Since I was a little girl, I have been called a lot of things. Sensitive. Funny. Strong-willed. Outgoing. Take-charge. Friendly. Bossy. Focused. And my favorite — domineering.
I’ve always been a direct person. I’m an extrovert, which means I walk into a room and I am energized by the people around me. I am also a positive person; I assume you are my friend until you prove otherwise. On most days I’m going to tell you exactly what I think, as my thoughts often become words before they make it through my internal filter.
I put on a national conference every year, and one year, my co-director, as I was prepped to take the stage, whispered to me, “Sash, remember we don’t know these people. We are not in your living room.” Haha! He knows me well. I typically talk to my colleagues from a stage like I would talk to them if they were standing next to me in the operating room. This means I generally have a lot of friends; it also means I am going to communicate very directly and openly whether we have shared a meal or only a handshake.
I have always had a strong spirit. I can typically see beyond niceties and formalities to the big picture. I appreciate direct people. I don’t get bogged down in drama and if someone tells me no, it doesn’t offend me. It may not stop me, but I also don’t take things personally. Take my decisiveness and add my outgoing nature and well, you get what some would call … domineering.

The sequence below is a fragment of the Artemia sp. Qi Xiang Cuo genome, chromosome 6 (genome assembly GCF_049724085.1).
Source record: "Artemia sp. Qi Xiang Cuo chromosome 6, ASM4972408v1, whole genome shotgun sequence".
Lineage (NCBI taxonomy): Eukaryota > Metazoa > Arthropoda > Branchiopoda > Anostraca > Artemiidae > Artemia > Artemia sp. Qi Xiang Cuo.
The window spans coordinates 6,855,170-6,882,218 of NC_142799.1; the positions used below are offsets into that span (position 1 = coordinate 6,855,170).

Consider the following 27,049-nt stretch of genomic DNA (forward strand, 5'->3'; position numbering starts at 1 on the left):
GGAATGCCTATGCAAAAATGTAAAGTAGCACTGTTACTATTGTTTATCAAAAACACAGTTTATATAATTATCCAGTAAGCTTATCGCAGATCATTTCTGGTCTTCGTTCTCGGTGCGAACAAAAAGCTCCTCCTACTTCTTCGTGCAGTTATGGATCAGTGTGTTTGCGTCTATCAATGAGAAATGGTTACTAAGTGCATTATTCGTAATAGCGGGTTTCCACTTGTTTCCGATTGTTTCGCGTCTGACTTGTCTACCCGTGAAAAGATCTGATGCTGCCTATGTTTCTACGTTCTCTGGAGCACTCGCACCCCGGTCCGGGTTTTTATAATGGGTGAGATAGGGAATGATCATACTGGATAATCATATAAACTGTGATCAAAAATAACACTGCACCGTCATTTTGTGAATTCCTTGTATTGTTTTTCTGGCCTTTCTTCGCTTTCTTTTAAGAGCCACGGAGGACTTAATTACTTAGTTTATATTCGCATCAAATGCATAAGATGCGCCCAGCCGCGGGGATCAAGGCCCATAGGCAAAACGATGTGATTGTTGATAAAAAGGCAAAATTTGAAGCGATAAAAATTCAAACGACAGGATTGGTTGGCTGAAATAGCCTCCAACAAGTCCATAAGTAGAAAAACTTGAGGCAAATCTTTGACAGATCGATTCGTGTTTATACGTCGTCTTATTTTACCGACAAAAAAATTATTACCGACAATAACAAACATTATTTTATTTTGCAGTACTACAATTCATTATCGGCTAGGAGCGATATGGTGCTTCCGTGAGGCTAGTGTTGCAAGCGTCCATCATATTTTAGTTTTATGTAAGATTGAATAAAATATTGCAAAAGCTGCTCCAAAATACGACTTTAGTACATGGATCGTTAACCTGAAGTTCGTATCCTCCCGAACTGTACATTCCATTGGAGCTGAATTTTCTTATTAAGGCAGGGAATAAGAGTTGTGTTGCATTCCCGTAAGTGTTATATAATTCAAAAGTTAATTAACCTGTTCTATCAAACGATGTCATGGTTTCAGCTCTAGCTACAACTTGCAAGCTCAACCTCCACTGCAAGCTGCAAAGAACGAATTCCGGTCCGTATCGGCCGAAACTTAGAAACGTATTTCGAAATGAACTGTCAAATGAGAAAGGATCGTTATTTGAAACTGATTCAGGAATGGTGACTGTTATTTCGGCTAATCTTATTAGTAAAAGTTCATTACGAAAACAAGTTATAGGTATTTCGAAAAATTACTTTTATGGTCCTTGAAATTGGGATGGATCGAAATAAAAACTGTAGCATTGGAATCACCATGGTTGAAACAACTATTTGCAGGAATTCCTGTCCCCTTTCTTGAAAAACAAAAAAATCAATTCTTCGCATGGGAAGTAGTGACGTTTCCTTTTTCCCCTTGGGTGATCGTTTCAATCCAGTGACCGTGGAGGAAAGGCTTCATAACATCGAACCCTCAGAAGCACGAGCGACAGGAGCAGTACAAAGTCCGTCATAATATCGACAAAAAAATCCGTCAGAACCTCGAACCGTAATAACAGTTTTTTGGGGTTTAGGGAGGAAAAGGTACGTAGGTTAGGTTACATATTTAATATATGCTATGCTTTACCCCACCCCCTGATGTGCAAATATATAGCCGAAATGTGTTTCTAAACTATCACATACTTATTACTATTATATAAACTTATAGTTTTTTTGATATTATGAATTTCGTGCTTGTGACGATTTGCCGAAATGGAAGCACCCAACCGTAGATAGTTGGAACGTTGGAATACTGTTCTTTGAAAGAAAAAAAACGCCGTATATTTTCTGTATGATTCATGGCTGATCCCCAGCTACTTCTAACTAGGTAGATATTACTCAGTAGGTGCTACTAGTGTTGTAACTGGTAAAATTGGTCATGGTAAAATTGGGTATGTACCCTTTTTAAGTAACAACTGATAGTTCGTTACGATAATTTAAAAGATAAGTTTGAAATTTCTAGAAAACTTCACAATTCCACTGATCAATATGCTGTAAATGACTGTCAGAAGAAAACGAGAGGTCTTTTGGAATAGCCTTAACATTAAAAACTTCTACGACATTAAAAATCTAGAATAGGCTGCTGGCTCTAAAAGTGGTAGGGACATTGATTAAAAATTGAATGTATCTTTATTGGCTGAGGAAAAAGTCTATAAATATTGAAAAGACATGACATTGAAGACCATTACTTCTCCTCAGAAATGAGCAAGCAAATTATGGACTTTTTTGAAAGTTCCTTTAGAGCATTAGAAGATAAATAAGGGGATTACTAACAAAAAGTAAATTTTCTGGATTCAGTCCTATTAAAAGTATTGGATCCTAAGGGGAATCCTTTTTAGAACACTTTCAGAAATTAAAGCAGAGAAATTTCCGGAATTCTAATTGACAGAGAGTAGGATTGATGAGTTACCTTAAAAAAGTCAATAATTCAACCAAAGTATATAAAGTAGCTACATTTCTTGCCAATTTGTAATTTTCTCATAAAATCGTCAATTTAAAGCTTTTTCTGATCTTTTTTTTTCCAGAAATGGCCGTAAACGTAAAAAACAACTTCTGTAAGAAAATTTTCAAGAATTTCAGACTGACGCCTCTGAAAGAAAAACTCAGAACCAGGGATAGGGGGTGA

However, if you talked to my closest friends, they would tell you I’m a girlie girl. I like spa days and romcoms and love me some Jimmy Choo’s. I care deeply for my friends and love poetry and writing and music. To my kids, I am the parent who gives in the most. While I am not a crier, I’ve been known to hide in a closet in the hospital for a minute while I compose myself after dealing with trauma or death. Things get me in my gut. And I wear my heart on my sleeve. I can still remember every patient death I have ever experienced; I remember each face. And it hurts.
Becoming a physician was difficult, with challenges too many to describe. But in some regards, it was perfect for me. I am good at decision-making, I like structure, and I am quick to act. I love getting to know people, really know them; I don’t care for small talk. If you want to talk about the weather or what you had for dinner last night, I am probably not your girl.
So enter medicine, where there are a hundred different women and men moving in different directions to save lives. Small talk often does not exist in many of these arenas. You would think this is perfect for me. However, I have to be honest: there have been many times where I have been judged by others for how direct I am. Not because I am rude, but because I am a woman.
I have watched my male partners take action, make fast decisions, give orders to save lives, and direct codes, traumas, resuscitations, and impending disasters with immense precision, leadership, and accuracy.
But for years, after stabilizing the event, I would find myself trying to make small talk. “Oh hey, thanks for getting that crash cart so fast. How are you? How is the soccer season going?” Or “Thanks for getting XYZ. Sorry if I seemed to snip those orders, how are the kids?” (Never mind the patient was coding, and I was stating orders to save a life).